To clarify a couple of points re. Bergmann. First off, jobs being “against human nature” is my phrase, not his; however, as he pointed out on this follow up Q&A (http://www.partiallyexaminedlife.com/2013/11/01/episode-83-follow-up-qa-with-frithjof-bergmann/), he does think that few if any jobs can really be done well “full time,” and also that doing most work day after day forever is crippling, which is getting at the same point. This can be confirmed by anyone’s experience: if you have to sit in an office or whatever all day, is anywhere near all of that time really productive? Things need doing, and people need to do them, and it’s an art to figure out what the ideal chemistry/environment/schedule/personnel mix is for getting the job done so it’s done well and doesn’t damage the person doing it. But that question has rarely REALLY been asked: it’s asked routinely only from the employer’s perspective, i.e. given the norms of working (what people will put up with), how can I get the most out of my employees.

    Second and much more importantly, the comment about the hippie commune is understandable but very off base. Part of the proposal is to promote advances in technology not only to make automate ourselves out of jobs (so we can reduce the work week… this automation is happening already, but let’s embrace it), but also to enable self-providing, i.e. making and growing the things we need using new technologies so that yes, while we might spend some of our newly freed time messing with a hypdroponic urban garden or something, that experience would be like housework is now, i.e. very peripheral, a few hours a week.

    To make such production work, yes, we do need to work in concert: each of us can’t be expected to set up a fabricator/maker-space and such a farm (and whatever other kinds of production facilities end up being required), but sharing a resource like a 3D printer need be nothing like a commune: think about condominiums that share a pool, or small businesses that share an office building, or signing up for a membership at the Y, or any number of other arrangements. The key to New Work planning is to pay attention to what people actually want, what actually works, every step of the way: not to impose some vision of human nature or an ideal state on the process but simply to adjust plans as experience dictates, drawing of course likewise on the many experiences in the past of doing related things, among the lessons of which are that communes are unstable and certainly not a viable mass solution.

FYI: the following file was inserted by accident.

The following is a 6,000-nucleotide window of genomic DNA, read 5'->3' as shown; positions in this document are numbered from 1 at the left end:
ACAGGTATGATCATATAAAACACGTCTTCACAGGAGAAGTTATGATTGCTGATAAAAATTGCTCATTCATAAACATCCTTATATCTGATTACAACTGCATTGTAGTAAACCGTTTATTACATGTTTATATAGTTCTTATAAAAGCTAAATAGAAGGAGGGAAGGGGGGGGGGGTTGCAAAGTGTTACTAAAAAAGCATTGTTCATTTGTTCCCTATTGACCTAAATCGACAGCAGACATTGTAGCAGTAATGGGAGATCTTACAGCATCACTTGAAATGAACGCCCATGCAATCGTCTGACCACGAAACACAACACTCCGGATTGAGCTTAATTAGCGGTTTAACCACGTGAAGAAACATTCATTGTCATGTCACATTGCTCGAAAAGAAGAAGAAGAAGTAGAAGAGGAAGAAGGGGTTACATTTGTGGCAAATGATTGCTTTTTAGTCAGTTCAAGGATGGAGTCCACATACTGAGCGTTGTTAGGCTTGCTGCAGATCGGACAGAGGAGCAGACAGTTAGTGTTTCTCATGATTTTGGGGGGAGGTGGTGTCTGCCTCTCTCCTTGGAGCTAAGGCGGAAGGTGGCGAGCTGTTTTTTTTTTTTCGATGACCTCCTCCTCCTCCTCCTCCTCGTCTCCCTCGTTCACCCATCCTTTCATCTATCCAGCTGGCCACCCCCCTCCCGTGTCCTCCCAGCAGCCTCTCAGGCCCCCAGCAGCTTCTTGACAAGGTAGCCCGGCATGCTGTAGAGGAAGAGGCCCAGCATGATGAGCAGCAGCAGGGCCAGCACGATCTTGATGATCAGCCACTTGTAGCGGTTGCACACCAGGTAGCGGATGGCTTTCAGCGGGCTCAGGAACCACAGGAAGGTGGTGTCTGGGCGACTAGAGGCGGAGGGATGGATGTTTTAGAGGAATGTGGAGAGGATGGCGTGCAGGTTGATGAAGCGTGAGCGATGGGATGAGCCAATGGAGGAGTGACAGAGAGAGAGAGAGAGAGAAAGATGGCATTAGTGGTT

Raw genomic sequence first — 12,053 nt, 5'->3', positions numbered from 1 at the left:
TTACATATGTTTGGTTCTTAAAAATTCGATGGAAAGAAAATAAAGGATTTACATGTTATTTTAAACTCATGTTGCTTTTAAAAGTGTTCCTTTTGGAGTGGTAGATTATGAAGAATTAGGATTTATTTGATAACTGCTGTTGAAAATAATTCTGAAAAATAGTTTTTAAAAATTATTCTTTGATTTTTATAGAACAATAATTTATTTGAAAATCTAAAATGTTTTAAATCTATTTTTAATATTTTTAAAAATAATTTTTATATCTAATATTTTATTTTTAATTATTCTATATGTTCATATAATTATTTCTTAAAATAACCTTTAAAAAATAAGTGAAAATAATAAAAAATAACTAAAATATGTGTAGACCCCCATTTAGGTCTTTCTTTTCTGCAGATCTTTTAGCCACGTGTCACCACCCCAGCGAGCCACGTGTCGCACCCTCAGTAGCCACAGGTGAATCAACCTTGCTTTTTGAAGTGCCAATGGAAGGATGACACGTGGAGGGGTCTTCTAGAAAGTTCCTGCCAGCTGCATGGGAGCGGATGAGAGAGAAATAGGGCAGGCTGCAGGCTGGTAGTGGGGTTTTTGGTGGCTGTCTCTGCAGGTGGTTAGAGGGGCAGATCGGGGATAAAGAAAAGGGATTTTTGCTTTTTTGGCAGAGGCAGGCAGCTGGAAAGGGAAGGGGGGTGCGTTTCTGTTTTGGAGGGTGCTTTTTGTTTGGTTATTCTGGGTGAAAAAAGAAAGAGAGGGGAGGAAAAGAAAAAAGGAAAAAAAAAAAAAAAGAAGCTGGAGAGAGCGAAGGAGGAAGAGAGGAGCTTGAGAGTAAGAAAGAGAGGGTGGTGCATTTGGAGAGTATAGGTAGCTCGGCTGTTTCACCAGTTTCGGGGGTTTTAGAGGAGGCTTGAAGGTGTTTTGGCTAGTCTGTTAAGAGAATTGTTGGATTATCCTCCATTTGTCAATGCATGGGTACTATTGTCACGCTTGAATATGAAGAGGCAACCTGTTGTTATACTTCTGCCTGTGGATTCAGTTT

Thanks,

    -Mark Linsenmayer

    • Dear Mark,
      Thanks a lot for your reply and taking the time to clarify!
      It was a great Q&A, and I remain impressed with Dr. Bergmann, both for his ideas, as well as his noble efforts to implement them in the real world.
      Point taken on him not saying that jobs are against human nature, but, like you say, he does seem to suggest that our current system of jobs is just a construct biased toward the employer that happens to stipulate 40 hours a week, not something that humans would be “pre-programmed” to do.

      On your second point, yes, saying that it would all lead just to a hippie commune was a bit glib. His fundamental idea of job-work/passion-work/community-work obviously goes much deeper than that, as was clear by him rejecting the idea of a minimum income vehemently, at the same time as wanting to make poverty illegal. Still not sure however who would take out the garbage.

      In any case, hopefully, as you touch upon, the steps we’ve seen the last couple of years toward a sharing economy/collaborative consumption (perhaps Dr. Bergmann would love a company such as Task Rabbit!) and more affordable 3D-printing can start to free up people from job-work and make it easier to create things in passion-work and community-work.

      Again, thanks for commenting.

      Malcolm